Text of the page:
It appears some people are beginning to wake up to the fact that our authorities will really have to reduce their spending next year, but they appear to lack understanding of how to go about it. Gone are the days of setting up your spending plans, increase directors salaries by a healthy percentage, toss in a few million of central government grants and make up the difference with an above inflation council tax increase. A complete change in thinking is needed at the endless and very costly meetings.
One brave soul ventured onto our television screens last week and he was the Mayor of one of the London boroughs – I will not mention which borough, as I would not wish to embarrass the man.
Mr Mayorman told the interviewer how much his Council was doing jointly with other boroughs to save costs. The interviewer suggested sharing legal departments, HR, Chief Executives, etc, but no……….this Council had a much better idea. This Council did its paper purchasing centrally with other Councils. Wow! Impressive!
My imagination went into overdrive. Having bid for central purchasing contracts for local authorities I can just about imagine this one and the complexities involved.
A company approaches a bunch of authorities and tells them they can save some 15% on paper supplies if they buy centrally through them. Great! The Councils are made up of responsible people seriously watching over your tax pounds – at least that is the line they use for everything they do – so the offer cannot be resisted.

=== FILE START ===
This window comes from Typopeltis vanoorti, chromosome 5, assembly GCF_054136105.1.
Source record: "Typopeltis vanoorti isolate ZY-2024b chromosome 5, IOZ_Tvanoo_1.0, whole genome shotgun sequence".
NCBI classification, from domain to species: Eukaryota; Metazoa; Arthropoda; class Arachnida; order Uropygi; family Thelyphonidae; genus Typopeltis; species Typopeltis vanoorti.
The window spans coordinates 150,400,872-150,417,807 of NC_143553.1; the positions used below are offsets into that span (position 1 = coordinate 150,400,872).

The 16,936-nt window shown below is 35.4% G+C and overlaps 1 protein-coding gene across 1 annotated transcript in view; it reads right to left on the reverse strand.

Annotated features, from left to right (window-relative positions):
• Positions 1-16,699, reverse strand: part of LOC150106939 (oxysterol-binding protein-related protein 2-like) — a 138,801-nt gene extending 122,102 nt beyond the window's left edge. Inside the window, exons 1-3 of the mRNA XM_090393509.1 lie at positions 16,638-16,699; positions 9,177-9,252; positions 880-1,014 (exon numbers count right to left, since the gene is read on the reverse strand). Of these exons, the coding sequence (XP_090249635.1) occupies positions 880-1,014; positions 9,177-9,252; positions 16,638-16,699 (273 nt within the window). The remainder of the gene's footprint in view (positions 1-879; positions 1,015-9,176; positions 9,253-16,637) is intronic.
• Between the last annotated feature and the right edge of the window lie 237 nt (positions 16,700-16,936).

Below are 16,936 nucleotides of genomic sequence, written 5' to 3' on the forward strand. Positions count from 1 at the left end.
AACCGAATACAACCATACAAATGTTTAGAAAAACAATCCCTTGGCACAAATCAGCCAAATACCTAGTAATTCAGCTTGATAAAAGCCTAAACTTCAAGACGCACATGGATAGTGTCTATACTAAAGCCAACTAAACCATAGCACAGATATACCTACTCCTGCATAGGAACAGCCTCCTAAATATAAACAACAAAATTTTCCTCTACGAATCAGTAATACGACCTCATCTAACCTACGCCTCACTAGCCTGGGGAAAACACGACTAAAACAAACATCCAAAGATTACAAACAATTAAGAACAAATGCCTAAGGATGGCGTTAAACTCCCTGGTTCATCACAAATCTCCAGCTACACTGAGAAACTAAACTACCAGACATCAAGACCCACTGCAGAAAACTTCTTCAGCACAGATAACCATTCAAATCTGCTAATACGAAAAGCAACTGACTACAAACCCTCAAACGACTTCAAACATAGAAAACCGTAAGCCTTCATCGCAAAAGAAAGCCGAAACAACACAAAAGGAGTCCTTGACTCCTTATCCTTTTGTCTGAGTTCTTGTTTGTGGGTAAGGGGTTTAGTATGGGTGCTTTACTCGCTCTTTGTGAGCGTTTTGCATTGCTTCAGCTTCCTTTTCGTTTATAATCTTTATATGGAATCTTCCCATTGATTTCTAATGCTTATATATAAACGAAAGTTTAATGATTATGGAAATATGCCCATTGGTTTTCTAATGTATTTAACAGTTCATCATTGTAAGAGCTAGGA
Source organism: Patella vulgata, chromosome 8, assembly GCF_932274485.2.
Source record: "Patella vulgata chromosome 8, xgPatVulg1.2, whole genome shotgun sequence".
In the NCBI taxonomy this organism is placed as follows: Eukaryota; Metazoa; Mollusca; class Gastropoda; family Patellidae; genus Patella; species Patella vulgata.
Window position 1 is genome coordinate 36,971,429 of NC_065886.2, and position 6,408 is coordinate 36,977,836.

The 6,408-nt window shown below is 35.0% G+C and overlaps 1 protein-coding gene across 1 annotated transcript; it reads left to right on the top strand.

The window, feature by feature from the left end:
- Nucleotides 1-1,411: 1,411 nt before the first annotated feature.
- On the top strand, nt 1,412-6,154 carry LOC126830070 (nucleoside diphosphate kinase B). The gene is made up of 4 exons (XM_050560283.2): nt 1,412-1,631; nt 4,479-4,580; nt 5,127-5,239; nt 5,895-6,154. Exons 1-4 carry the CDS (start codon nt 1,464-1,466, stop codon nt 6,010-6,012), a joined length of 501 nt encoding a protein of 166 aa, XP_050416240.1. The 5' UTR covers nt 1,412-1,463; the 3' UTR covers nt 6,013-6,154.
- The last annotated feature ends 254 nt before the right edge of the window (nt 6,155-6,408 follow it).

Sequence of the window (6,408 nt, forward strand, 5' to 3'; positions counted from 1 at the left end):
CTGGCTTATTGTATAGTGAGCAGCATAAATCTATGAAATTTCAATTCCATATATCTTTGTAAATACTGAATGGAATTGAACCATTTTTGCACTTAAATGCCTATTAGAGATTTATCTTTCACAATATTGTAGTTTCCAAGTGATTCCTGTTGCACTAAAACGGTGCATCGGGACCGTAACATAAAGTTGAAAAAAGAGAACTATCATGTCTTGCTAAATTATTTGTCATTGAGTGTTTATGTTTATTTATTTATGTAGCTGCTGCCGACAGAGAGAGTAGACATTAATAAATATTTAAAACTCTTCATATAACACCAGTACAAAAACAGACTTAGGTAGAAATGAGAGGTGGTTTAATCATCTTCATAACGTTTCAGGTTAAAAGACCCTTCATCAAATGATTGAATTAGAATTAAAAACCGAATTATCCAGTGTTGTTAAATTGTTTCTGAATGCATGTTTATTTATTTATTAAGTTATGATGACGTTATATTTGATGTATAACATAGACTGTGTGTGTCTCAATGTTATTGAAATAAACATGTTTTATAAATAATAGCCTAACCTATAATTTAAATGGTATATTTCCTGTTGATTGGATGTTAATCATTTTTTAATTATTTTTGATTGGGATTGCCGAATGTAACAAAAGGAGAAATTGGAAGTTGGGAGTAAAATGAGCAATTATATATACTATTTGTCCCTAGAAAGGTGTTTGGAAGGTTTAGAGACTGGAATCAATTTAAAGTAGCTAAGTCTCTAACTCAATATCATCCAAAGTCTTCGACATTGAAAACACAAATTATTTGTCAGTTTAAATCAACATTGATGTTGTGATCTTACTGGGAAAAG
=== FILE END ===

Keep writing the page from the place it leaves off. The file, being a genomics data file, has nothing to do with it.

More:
The purchasing company then writes to everyone they can possibly think of and send a 30 or so page document to be completed in black ink giving the price at which they will sell the participating authorities whatever goods are asked for – in this case paper. Payment will be 90 days after – ehhh – after some date in the future.
A memo, or these days an email, goes to all Council staff, telling them they have to buy their paper through J.B.S. Worth in the purchasing department. Please to fill in form PUR1221 (in black ink), have it approved by your manager and mail (we must have original signatures after all) a copy to J.B.S. Worth. Please allow 3 weeks for delivery.
Now let’s imagine you are the sad person who actually works for this authority and provides front line services. You find out one morning that the paper in the office is finished and nobody has ordered any. Ouch!
You have seen the email, so you get an admin officer to complete the form, get the manager to check the budget and sign it. The admin officer copies it and mails it to J.B.S. Worth. Let us assume everything goes right at your end, which is doubtful.
The form must then be signed off by a manager in the purchasing department, who is on a health and safety or time management course, then has four days annual leave, at which point J.B.S. Worth has a few stress days, etcetera, etcetera, so the form does not get processed for 2 weeks. The much needed paper eventually arrives at your office, 5 weeks after the initial order.
The price of the paper? About what you would pay at a volume stationer in most towns in the country. The cost you do not see though is that of the whole department which now does this purchasing and the cost of the frustration and anger caused by waiting for everyday things, the wrong items being delivered, etc. In fact there is no cost savings at all – the cost is much higher than going around the corner and buying it because of the added bureaucracy.
Only the purchasing company does well out of it.
We have all heard the many other reasons for central purchasing and there are good ones. But spare me the Mayorman who thinks that because his Council buys paper centrally he is already saving the kind of money that needs to be saved.
When cutting costs, start at the top, examine the bureaucracy, go for simplicity and leave the front line services – this is your product. Don’t kill the product – kill the costs of bringing it to market.